Let me start by apologizing if there is another thread on math.se that subsumes this.

I was updating my answer to the question here during which I made the claim that "I spend a lot of time sifting through books to find [the best source]". It strikes me now that while I love books (I really do) I often find that I learn best from sets of lecture notes and short articles. There are three particular reasons that make me feel this way.

1.Lecture notes and articles often times take on a very delightful informal approach. They generally take time to bring to the reader's attention some interesting side fact that would normally be left out of a standard textbook (lest it be too big). Lecture notes and articles are where one generally picks up on historical context, overarching themes (the "birds eye view"), and neat interrelations between subjects.

2.It is the informality that often allows writers of lecture notes or expository articles to mention some "trivial fact" that every textbook leaves out. Whenever I have one of those moments where a definition just doesn't make sense, or a theorem just doesn't seem right it's invariably a set of lecture notes that sets everything straight for me. People tend to be more honest in lecture notes, to admit that a certain definition or idea confused them when they first learned it, and to take the time to help you understand what finally enabled them to make the jump.

3.Often times books are very outdated. It takes a long time to write a book, to polish it to the point where it is ready for publication. Notes often times are closer to the heart of research, closer to how things are learned in the modern sense.

It is because of reasons like this that I find myself more and more carrying around a big thick manila folder full of stapled together articles and why I keep making trips to Staples to get the latest set of notes bound.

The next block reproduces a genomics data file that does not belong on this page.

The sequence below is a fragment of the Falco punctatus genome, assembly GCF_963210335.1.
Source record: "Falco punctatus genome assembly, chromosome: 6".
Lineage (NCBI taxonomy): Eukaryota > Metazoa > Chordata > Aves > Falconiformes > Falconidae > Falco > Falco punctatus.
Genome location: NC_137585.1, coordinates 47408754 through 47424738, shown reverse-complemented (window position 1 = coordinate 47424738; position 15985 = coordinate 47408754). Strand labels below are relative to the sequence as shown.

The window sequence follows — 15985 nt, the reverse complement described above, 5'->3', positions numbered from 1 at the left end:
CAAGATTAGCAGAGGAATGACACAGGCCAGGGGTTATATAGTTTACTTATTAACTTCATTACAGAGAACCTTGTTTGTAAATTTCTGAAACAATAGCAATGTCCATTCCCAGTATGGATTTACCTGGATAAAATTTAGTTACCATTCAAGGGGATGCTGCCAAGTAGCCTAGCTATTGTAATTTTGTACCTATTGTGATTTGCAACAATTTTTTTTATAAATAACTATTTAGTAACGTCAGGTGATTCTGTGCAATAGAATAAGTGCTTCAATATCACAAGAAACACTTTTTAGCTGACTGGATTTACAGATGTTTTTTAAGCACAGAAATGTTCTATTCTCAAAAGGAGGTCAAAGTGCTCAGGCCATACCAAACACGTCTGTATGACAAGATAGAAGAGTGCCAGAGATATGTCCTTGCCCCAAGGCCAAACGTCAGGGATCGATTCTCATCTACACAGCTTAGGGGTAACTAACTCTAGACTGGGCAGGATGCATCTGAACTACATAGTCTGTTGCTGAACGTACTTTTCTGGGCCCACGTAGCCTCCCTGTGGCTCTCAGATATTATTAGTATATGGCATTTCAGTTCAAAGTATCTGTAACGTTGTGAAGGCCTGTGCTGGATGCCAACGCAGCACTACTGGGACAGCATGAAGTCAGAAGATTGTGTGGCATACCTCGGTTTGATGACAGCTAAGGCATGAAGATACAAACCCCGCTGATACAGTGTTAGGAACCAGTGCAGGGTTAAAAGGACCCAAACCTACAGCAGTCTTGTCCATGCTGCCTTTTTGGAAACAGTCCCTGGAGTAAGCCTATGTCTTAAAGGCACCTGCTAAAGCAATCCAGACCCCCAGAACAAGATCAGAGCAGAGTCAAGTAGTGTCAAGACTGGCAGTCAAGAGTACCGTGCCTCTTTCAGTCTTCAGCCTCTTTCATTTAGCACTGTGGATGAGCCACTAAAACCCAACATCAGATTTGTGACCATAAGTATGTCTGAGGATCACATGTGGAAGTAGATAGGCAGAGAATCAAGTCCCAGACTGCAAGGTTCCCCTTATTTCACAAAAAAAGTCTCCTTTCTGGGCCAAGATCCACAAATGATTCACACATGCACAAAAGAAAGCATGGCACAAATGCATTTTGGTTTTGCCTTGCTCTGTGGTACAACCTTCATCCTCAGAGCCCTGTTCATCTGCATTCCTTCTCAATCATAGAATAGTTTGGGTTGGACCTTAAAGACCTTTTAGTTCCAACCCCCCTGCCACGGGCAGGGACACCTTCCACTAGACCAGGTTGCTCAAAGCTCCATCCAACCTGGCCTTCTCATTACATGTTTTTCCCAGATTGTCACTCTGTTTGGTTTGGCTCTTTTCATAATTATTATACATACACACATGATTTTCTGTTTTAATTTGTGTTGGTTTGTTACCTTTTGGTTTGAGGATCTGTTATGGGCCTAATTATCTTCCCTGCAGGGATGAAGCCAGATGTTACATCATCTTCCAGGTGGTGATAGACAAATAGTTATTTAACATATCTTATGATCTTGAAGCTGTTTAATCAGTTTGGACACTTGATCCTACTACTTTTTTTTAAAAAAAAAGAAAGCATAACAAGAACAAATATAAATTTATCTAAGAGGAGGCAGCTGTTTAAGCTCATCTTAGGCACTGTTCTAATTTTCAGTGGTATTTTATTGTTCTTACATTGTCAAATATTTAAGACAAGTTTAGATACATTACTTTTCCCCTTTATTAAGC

So, if anyone knows of any set of lecture notes, or any expository articles that fit the above criteria, please do share!

I'll start:

People/Places who have a huge array of fantastic notes:

  1. K Conrad

  2. Pete L Clark

  3. Milne

  4. Stein

  5. Igusa

  6. Hatcher

  7. Andrew Baker (Contributed by Andrew)

  8. Garrett (Contributed by Andrew)

  9. Frederique (Contributed by Mohan)

  10. Ash

  11. B Conrad

  12. Matthew Emerton (not technically notes, but easily one of the best reads out there).

  13. Geraschenko

  14. A collection of the "What is..." articles in the Notices

  15. Brian Osserman

  16. ALGANT Masters Theses (an absolutely stupendous collection of masters theses in various aspects of algebraic geometry/algebraic number theory).

  17. The Stacks Project (an open source 'textbook' with the goal in mind to have a completely self-contained exposition of the theory of stacks. Because such a huge amount of background is required, it contains detailed articles about commutative algebra, homological algebra, set theory, topology, category theory, sheaf theory, algebraic geometry, etc.).

  18. Harvard undergraduate theses (an excellent collection of the mathematics undergraduate theses completed in the last few years at Harvard).

  19. Bas Edixhoven (this is a list of notes from talks that Edixhoven has given over the years).

Model Theory:

  1. The Model Theory of Fields-Marker

Number Theory:

  1. Algebraic Number Theory-Conrad
  2. Algebraic Number Theory-Weston
  3. Class Field Theory-Lemmermeyer
  4. Compilation of Notes from Things of Interest to Number Theorists
  5. Elliptic Modular Forms-Don Zagier
  6. Modular Forms-Martin
  7. What is a Reciprocity Law?-Wyman
  8. Class Field Theory Summarized-Garbanati
  9. Three Lectures About the Arithmetic of Elliptic Curves-Mazur
  10. Congruences Between Modular Forms-Calegari
  11. Elliptic Curves and the Birch and Swinnerton-Dyer Conjecture-Rubin
  12. Simple Proof of Kronecker Weber-Ordulu
  13. Tate's Thesis-Binder
  14. Introduction to Tate's Thesis-Leahy
  15. [A Summary of CM Theory of Elliptic Curves-Getz]
  16. An Elementary Introduction to the Langland's Program-Gelbart
  17. $p$-adic Analysis Compared to Real Analysis-Katok (Contributed by Andrew; no longer on-line)